Wireline log data recorded in subaerial flood basalt constructions show a characteristic cyclic pattern, with large variations in elastic parameters within individual basalt units (Planke, 1994; Delius et al., 1995; Planke and Cambray, 1998). Typically, the P-wave velocity (Vp) is as low as 2-3 km/s in the basalt top, but increases to 5.5-6 km/s in the interior of lavas thicker than 5-10 m and decreases rapidly near the lava base. This three-part flow zonation is very similar to observations of textural characteristics revealed by field studies of inflated flood basalt lavas, with an upper vesicular crust, a central massive and fractured core, and a thin basal vesicular crust (Self et al., 1997, 1998).
Continental breakup is frequently associated with voluminous volcanism. Seismic data are essential for mapping the aerial distribution of the volcanic constructions along rifted margins. Seismic imaging of intra- and sub-basalt features is generally difficult. The large variations in seismic properties in single subaerial lava flows give rise to numerous high-impedance boundaries within the flood basalt constructions. Because the dominant wavelength of 50-100 m used in conventional seismic experiments is much larger than the typical thickness of a flood basalt unit, a reflected wave field in these terrains will consist of strong reverberations and tuned waves (Planke and Eldholm, 1994). However, well-defined intra- and sub-basalt reflectivity is imaged on modern seismic reflection profiles (e.g., Symonds et al., 1998). Improved understanding of the seismic properties of individual basalt flows may help to improve the seismic imaging capability in volcanic terrains.
During Leg 163, Hole 990A was drilled 131 m into basaltic basement, penetrating 14 subaerial flood basalt units with an excellent average recovery of 74% (Fig. 1) (Duncan, Larsen, Allan, et al., 1996). The recovery is biased toward sampling the massive flow interiors as shown by (1) a recovery of 30%-60% in many of the cores penetrating unit boundaries, compared with the 74% average recovery and (2) only 2 of 14 unit boundaries were recovered. P-wave velocity, gamma-ray attenuation porosity evaluator (GRAPE) density and magnetic susceptibility were measured shipboard at 2-15-cm core intervals (Fig. 2). Unfortunately, the hole was not logged because of bad weather. However, the high recovery and closely spaced shipboard measurements allow detailed studies of systematic intra-basalt physical property variations.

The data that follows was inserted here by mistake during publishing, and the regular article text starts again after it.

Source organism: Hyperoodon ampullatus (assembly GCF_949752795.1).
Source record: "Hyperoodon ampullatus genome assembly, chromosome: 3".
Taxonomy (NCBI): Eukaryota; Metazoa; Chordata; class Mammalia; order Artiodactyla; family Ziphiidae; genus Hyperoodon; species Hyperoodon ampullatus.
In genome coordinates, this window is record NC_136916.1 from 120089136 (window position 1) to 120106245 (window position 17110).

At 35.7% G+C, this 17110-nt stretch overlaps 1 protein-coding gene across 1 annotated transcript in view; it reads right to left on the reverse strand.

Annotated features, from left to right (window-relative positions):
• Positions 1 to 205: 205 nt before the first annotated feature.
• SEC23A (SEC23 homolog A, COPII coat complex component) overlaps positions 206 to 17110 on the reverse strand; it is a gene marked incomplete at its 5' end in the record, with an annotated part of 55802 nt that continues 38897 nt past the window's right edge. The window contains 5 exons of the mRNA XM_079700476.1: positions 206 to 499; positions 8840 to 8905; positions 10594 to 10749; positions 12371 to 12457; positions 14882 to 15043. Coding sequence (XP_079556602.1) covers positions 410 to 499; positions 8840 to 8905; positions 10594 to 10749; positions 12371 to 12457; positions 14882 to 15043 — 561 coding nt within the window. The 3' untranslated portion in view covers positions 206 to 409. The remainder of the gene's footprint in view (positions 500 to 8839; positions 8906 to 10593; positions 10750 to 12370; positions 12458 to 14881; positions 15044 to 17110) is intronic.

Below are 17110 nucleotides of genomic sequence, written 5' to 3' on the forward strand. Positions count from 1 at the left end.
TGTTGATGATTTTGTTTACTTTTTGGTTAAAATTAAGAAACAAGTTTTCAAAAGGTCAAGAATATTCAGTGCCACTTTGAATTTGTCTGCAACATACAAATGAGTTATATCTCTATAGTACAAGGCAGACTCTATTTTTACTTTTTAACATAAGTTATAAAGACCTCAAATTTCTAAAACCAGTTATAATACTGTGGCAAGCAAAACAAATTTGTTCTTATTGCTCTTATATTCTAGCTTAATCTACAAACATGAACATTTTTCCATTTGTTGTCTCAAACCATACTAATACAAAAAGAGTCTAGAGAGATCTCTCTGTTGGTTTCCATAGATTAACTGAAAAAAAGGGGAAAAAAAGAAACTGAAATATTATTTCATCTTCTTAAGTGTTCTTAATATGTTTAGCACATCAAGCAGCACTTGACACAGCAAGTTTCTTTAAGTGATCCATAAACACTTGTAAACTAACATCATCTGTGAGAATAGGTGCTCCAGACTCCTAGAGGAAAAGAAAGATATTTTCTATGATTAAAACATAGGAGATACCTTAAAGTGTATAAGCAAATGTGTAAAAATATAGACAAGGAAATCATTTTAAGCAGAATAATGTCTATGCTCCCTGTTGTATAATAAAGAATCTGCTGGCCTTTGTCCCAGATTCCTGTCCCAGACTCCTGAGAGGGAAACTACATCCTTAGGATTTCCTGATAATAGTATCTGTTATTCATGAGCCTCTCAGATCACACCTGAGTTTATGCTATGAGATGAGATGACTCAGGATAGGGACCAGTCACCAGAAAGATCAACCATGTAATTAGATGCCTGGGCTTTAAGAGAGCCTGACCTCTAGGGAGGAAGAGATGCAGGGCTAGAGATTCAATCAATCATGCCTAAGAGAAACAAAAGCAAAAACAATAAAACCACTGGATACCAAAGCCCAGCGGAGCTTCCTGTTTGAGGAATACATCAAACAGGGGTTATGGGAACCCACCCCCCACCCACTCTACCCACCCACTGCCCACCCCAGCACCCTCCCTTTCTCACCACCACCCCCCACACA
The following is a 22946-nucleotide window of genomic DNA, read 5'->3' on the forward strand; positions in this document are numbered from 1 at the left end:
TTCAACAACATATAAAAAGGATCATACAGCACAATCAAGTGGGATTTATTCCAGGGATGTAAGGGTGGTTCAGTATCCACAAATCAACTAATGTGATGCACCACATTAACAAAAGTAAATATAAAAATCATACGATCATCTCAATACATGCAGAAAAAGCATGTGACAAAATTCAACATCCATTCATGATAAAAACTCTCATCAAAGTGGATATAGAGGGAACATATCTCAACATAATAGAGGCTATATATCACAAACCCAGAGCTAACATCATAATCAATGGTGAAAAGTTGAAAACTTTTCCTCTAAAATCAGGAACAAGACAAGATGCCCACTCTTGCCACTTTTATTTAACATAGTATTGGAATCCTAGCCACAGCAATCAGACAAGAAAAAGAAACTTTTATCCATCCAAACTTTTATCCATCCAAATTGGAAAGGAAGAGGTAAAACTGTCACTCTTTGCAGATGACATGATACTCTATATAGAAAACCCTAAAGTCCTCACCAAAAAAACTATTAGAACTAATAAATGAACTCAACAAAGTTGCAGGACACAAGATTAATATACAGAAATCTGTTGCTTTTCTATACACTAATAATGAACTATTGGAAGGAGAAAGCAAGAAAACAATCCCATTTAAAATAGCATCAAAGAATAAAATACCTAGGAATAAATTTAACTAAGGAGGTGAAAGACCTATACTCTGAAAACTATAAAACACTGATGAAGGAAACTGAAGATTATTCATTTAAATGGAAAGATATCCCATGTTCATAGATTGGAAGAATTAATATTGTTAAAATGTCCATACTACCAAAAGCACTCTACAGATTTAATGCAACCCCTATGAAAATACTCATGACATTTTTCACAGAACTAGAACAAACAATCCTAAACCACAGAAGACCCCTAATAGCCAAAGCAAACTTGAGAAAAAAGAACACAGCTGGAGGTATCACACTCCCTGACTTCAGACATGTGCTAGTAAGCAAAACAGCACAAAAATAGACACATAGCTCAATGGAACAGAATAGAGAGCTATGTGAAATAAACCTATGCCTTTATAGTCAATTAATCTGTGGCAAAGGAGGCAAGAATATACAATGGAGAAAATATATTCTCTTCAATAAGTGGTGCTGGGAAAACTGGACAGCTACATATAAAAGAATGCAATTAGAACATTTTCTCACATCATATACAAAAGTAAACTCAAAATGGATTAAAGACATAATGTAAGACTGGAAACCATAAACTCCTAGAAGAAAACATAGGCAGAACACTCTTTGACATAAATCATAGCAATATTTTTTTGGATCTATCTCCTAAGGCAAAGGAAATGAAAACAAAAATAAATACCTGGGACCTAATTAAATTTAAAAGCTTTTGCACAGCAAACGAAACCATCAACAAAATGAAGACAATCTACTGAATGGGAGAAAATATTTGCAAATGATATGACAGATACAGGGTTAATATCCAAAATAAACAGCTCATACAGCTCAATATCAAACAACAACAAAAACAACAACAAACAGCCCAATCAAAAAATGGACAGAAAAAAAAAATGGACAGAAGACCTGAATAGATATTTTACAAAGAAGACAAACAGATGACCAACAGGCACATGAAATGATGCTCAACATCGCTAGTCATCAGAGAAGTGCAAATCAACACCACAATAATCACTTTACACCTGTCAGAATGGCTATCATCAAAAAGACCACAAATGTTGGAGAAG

This paper focuses on how the interplay of primary emplacement structures (such as vesicularity and fractures) and subsequent alteration determine the large variations in physical properties observed in the top part of the basalt flows. We investigated in detail the changing textural, mineralogical, and physical property variations in the top part of three representative and well-sampled basalt flows. Cerney and Carlson (Chap. 3, this volume) describe the velocity variations in the massive part of the lavas from modeling of high-pressure P- and S-wave minicore velocity measurements. They show that the velocity distribution can be explained by variations in porosity and a common pore aspect ratio distribution.